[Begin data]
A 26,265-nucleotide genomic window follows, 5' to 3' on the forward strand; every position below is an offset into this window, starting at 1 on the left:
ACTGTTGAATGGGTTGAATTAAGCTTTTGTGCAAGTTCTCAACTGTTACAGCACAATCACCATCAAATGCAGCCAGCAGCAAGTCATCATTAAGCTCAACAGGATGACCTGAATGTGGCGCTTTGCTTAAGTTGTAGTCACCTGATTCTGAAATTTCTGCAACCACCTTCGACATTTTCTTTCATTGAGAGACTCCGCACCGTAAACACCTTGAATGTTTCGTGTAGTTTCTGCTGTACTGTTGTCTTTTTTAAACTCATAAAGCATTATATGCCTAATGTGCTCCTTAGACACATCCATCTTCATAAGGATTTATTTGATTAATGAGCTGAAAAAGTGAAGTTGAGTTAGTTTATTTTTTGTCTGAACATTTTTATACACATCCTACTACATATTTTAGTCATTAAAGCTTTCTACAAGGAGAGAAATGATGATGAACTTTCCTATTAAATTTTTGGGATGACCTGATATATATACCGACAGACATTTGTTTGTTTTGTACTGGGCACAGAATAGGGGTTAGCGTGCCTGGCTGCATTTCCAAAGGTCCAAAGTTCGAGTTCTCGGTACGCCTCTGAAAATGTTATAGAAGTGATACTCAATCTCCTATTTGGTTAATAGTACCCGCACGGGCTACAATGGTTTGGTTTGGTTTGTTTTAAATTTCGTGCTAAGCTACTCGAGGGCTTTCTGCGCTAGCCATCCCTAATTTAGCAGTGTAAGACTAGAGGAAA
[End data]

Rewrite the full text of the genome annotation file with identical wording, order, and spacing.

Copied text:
A 26,265-nucleotide genomic window follows, 5' to 3' on the forward strand; every position below is an offset into this window, starting at 1 on the left:
ACTGTTGAATGGGTTGAATTAAGCTTTTGTGCAAGTTCTCAACTGTTACAGCACAATCACCATCAAATGCAGCCAGCAGCAAGTCATCATTAAGCTCAACAGGATGACCTGAATGTGGCGCTTTGCTTAAGTTGTAGTCACCTGATTCTGAAATTTCTGCAACCACCTTCGACATTTTCTTTCATTGAGAGACTCCGCACCGTAAACACCTTGAATGTTTCGTGTAGTTTCTGCTGTACTGTTGTCTTTTTTAAACTCATAAAGCATTATATGCCTAATGTGCTCCTTAGACACATCCATCTTCATAAGGATTTATTTGATTAATGAGCTGAAAAAGTGAAGTTGAGTTAGTTTATTTTTTGTCTGAACATTTTTATACACATCCTACTACATATTTTAGTCATTAAAGCTTTCTACAAGGAGAGAAATGATGATGAACTTTCCTATTAAATTTTTGGGATGACCTGATATATATACCGACAGACATTTGTTTGTTTTGTACTGGGCACAGAATAGGGGTTAGCGTGCCTGGCTGCATTTCCAAAGGTCCAAAGTTCGAGTTCTCGGTACGCCTCTGAAAATGTTATAGAAGTGATACTCAATCTCCTATTTGGTTAATAGTACCCGCACGGGCTACAATGGTTTGGTTTGGTTTGTTTTAAATTTCGTGCTAAGCTACTCGAGGGCTTTCTGCGCTAGCCATCCCTAATTTAGCAGTGTAAGACTAGAGGAAA